China’s video game makers are coming in cold as crackdowns ease

HONG KONG (Reuters) – China’s end to a massive crackdown on the video game market is expected to revive the battered industry this year, but remaining restrictions on some content and economic headwinds will limit the extent of the recovery.

Severe restrictions imposed by Beijing in 2021 have laid waste to the once thriving industry, slashing more than half the market value of sector leaders such as Tencent Holdings. (0700.HK) and NetEase Inc (9999.HK) The world’s largest gaming market shrank for the first time.

Shares of Tencent, the world’s largest game company, and NetEase soared this week after China’s video game regulator awarded the first games licenses in 2023, the latest sign that the campaign has come to an end.

Analysts expect China to approve between 800 and 900 games this year, possibly more, topping 512 games released in 2022 and 755 in 2022. Between August 2021 and March 2022, no titles were approved.

“We believe the approvals indicate a more benign regulatory environment for the games industry in China,” JPMorgan analysts wrote in a note on Wednesday. “With the rich supply of games, we are more positive about the overall growth of the online game market during the Chinese New Year, which is a traditionally strong season for the online game market in China.”

The campaign was aimed at reducing gaming addiction among youth and purging content that had not been approved by the government, with companies requesting removal of content deemed violent, believed to celebrate wealth or promote celebrity worship.

That caused China’s game sales to drop more than 10% to 269.5 billion yuan ($40.1 billion) in 2022, the first decline since figures became available in 2003, according to a report by CNG, an industry data firm backed by China. the government.

In November last year, Tencent, the world’s largest game company, announced that its domestic game revenue shrank by 7% in the third quarter. Total gaming revenue decreased by 4.45%.

Shares of Tencent, China’s most valuable company, fell 24.7% in 2022 but are up 21% so far this year, recouping nearly all of last year’s losses. Hong Kong stock NetEase, which fell 27.3% in 2022, is up 21.4% this year.

Tencent and NetEase did not respond to a request for comment.

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It’s also hopeful for investors to agree to bigger budgets for games now, a sign that publishers are willing to invest more in improving the regulatory environment.

Since December, licenses such as Tencent’s Valorant, NetEase’s Justice Mobile, and miHoYo’s Honkai: Star Rail have been awarded, the largest ticketing items since August 2021.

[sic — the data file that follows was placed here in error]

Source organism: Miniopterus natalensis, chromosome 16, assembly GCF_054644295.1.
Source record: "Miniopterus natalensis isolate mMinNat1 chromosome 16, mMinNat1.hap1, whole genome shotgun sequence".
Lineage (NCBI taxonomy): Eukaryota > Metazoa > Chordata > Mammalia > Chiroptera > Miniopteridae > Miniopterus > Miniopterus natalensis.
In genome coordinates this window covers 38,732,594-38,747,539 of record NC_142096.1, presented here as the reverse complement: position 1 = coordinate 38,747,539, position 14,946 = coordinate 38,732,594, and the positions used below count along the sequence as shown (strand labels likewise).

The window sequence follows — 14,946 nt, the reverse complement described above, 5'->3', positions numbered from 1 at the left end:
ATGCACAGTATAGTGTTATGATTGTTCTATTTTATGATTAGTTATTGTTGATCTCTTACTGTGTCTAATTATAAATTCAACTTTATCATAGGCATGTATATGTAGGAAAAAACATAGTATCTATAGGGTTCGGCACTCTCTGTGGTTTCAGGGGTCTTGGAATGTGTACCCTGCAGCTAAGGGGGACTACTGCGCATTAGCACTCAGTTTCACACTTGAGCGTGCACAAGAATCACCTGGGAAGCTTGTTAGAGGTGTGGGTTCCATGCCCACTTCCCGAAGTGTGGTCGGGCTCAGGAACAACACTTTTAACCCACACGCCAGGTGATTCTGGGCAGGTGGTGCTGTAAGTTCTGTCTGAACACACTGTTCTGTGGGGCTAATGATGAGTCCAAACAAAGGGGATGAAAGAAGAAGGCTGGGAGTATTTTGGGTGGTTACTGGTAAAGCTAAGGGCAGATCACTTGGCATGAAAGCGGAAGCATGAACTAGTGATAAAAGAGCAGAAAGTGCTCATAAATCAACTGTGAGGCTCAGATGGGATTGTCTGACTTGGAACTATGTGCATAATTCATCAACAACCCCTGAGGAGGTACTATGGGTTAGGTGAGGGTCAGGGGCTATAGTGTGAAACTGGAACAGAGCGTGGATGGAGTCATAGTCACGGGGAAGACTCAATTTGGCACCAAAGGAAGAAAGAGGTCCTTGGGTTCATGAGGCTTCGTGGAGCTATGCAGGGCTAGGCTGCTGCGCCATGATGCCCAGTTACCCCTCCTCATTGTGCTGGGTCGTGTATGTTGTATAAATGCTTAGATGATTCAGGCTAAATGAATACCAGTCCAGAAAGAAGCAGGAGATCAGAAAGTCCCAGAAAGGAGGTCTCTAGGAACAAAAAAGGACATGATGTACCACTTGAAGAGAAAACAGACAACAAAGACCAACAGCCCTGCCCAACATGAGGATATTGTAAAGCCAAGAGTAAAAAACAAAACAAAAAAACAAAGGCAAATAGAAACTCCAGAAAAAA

In December, Chinese regulators approved 44 foreign games, the first to be given the green light in 18 months and widely seen as the last regulatory hurdle to clear, inspiring hope for foreign developers to return to China again.

If approval ads return to normal, City analysts said, it’s likely that more games will be approved than their current projection of between 800 and 900 licenses.

“Among game studios, we see higher upside risks to Tencent’s game revenue recovery,” they added.

However, some of Beijing’s regulatory restrictions are here to stay. Most notably, in September 2021, China banned under-18s from playing games for more than three hours per week, a rule that forced Tencent and its peers to abandon targeting young gamers.

And Tencent said in November that the total time spent by people under the age of 18 on its games fell by 92%.

For the upcoming Lunar New Year holiday, Tencent and NetEase have implemented rules to limit gaming for those under 18 years of age beyond the legally permitted hours, in line with recent practices on other major holidays.

Strict censorship of game content will also remain, preventing popular but violent games like Grand Theft Auto from entering China.

Whether the gaming market can get back into shape also depends on the recovery of the Chinese economy, which has been hit by a surge in COVID cases.

The unprecedented drop in game sales last year was also likely, Citi analysts said, because mobile game players remain “more price sensitive in discretionary entertainment spending amid a weak macroeconomic environment.”

However, the data shows that the total number of gamers in China is still stable, decreasing by only 0.33% in 2022 from 2021 to 664 million.

“In 2023, online gaming in China will return to growth, but it (will not be) huge at all,” said Chenyu Cui, an analyst at research firm Omdia. “The growth will be slow and incremental.”

Reporting by Josh Yee; Editing by Anne Marie Rountree and Sam Holmes

Our standards: Thomson Reuters Trust Principles.

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